3Com Wireless Home Gateway

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  • Editors' rating
    7.0 Very good

Pros

  • Easy to install
  • Wi-Fi compliant
  • integrated firewall
  • supports cable.

Cons

  • No telephone jack.

3Com's Home Wireless Gateway measures just 17.8 by 21.6 by 5.1cm and is shaped rather like a cigar box. Despite its compact and unassuming appearance, this £155 (ex. VAT; £182.12 inc. VAT) device functions as the digital nerve centre of your home network. It communicates with notebook and desktop computers via radio waves, allowing them to share a high-speed Internet connection, as well as printers and files, within a 100-metre range at speeds up to 11M.bit/s.

Note that although the Home Wireless Gateway lets you share an Internet connection among both PCs and Macs, you'll need to run Windows NT Server's Services for Macintosh, or a comparable service, if you want to share files or printers between the two operating systems.

In addition to the Home Wireless Gateway, remember that each computer on your network must have a wireless Ethernet adapter. Since the Gateway supports the 802.11b standard and is Wi-Fi certified, it is operable with Wi-Fi cards from 3Com and other vendors. For a list of Wi-Fi-certified devices and cards, check out the Wireless Ethernet Compatibility Alliance (WECA) Web site.

The Home Wireless Gateway is both easy to set up and to manage. To set up the device, you simply plug in the power supply and connect the included Ethernet cable to your DSL, cable or ISDN modem connection. Next, install a network adapter in each computer you want to network, and configure the TCP/IP settings for communication with the Home Wireless Gateway. There's no software to install, as the device includes an integrated configuration tool that you access over a standard Web browser. Just type the provided IP address into the address bar of your browser and hit Enter. When the Setup program appears, go to the Gateway Setup Wizard and follow the on-screen instructions. The included Installation Map and User Guide also provide step-by-step instructions.

As well as supplying wireless connectivity, the Home Wireless Gateway has three wired 10/100 Ethernet jacks for faster data-transfer speeds -- in case you want to swap large video files, for example. To connect to a wired Ethernet port, your computer must have a network interface card (NIC) installed.

Our experiences testing the Home Wireless Gateway reflect the possibilities -- and limitations -- you may encounter in your own home. For example, 3Com claims you can wirelessly connect up to 35 computers using the Home Wireless Gateway. That big a cluster, however, could easily slow the network to a crawl, because all machines connecting to an 802.11b Wi-Fi network have to share available bandwidth. Based on the results of our tests, the Home Wireless Gateway is probably best suited for Wi-Fi-compliant networks of seven or fewer clients. When you factor in the device's three Ethernet ports, you have ten nodes total, which should be more than enough for most home networking environments.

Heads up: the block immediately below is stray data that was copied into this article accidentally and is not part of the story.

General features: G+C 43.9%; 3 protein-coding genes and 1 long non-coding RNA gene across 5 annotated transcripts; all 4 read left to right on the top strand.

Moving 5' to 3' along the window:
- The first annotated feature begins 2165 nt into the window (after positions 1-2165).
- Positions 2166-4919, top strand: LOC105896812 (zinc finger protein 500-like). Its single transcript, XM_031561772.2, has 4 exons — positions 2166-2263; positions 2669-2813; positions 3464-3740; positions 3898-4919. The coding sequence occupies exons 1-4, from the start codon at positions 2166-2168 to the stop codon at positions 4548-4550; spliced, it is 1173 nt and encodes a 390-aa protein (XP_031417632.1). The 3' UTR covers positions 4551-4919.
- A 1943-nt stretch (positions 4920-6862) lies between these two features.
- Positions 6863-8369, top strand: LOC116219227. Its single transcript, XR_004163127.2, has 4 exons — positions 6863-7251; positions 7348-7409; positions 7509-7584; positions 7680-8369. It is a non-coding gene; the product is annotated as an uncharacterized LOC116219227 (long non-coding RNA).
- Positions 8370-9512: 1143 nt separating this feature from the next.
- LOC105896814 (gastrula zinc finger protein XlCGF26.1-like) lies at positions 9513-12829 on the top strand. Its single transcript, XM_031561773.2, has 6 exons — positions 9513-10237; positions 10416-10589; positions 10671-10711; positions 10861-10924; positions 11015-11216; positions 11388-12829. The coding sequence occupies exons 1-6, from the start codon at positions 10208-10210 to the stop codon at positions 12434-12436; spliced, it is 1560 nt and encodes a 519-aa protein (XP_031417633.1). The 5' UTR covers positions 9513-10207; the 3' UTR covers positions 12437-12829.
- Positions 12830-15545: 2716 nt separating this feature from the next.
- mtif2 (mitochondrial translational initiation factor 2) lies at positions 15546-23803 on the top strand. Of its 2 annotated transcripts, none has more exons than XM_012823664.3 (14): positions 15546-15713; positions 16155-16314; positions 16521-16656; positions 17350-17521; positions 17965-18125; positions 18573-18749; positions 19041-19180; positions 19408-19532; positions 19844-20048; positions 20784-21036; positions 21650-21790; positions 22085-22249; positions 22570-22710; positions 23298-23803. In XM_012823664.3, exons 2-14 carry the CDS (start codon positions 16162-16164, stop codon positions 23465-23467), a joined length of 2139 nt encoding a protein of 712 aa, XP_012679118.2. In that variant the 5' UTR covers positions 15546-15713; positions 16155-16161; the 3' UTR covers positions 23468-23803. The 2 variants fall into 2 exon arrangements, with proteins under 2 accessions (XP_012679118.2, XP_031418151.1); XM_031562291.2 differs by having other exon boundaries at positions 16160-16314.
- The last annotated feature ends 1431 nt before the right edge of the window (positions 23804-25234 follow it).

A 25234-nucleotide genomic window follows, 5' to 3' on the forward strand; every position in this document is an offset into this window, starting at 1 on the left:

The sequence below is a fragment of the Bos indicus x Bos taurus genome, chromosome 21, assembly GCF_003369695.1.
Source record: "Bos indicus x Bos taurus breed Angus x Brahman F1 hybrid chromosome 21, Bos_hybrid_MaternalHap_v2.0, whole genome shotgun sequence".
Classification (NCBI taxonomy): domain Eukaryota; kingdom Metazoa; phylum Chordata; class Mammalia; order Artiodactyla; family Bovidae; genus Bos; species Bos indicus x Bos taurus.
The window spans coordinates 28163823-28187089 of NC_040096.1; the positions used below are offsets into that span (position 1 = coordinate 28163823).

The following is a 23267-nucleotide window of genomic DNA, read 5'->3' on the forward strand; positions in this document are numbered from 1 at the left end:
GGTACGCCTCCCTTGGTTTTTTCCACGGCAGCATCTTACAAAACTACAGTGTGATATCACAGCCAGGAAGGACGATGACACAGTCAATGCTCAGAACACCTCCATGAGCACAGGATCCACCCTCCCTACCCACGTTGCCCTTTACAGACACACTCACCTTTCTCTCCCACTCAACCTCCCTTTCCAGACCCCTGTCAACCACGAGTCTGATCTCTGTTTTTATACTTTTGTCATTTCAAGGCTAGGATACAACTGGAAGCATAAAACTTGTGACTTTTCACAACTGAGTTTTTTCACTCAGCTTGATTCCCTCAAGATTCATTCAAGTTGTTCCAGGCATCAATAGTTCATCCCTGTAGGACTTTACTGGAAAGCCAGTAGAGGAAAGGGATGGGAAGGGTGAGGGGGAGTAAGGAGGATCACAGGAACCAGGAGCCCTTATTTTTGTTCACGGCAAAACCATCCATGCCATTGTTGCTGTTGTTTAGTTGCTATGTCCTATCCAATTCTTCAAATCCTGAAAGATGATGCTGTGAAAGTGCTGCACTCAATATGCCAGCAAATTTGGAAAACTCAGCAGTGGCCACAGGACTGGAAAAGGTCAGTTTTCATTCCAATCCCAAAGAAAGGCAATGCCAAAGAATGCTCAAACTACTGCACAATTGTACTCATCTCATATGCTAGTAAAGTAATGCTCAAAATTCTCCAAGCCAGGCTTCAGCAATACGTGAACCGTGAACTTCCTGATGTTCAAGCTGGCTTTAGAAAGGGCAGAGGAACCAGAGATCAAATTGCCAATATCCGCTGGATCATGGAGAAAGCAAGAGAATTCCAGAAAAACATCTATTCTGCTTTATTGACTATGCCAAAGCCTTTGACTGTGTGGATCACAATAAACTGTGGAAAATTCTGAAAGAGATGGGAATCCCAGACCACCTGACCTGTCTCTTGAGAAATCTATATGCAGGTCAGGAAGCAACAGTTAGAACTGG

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3Com also claims that you can roam wirelessly anywhere within a 100m range of the Home Wireless Gateway, but in our Labs' tests, a range of 60-75m was more realistic. Also, the gateway automatically reduces transmission speeds to 5Mbit/s, 2Mbit/s and finally 1Mbit/s, depending on the quality of the signal, so the farther you are from the device the slower the connection speed will be. Ultimately, the range will depend on the characteristics of your home.

The Home Wireless Gateway includes an integrated firewall that uses Network Address Translation (NAT) and an array of defence techniques to protect you against many of the most common attack methods. This is not an industrial-strength firewall, but it should be adequate to protect your network from eavesdroppers. The unit also safeguards data with 40-bit encryption, and it offers VPN (Virtual Private Network) pass-through support for the most common security standards and protocols, including L2TP, PPTP, and IPSec.

We had only one complaint about the Home Wireless Gateway. Because the unit is targeted at a broadband audience, it doesn't include a modem or an RJ-11 phone jack. If you want to share a wired or wireless dial-up connection, check out the Orinoco RG-1000 Residential Gateway.

3Com's Home Wireless Gateway -- which 3Coms backs up with a lengthy, five-year warranty -- is an ideal way to share a broadband Internet connection. This Wi-Fi-compliant device is easy to set up and configure, and requires no software installation. It securely protects your data and even lets you access your office network over a VPN. For the price, it offers a good solution for a busy home's Internet-access and other information-sharing needs.

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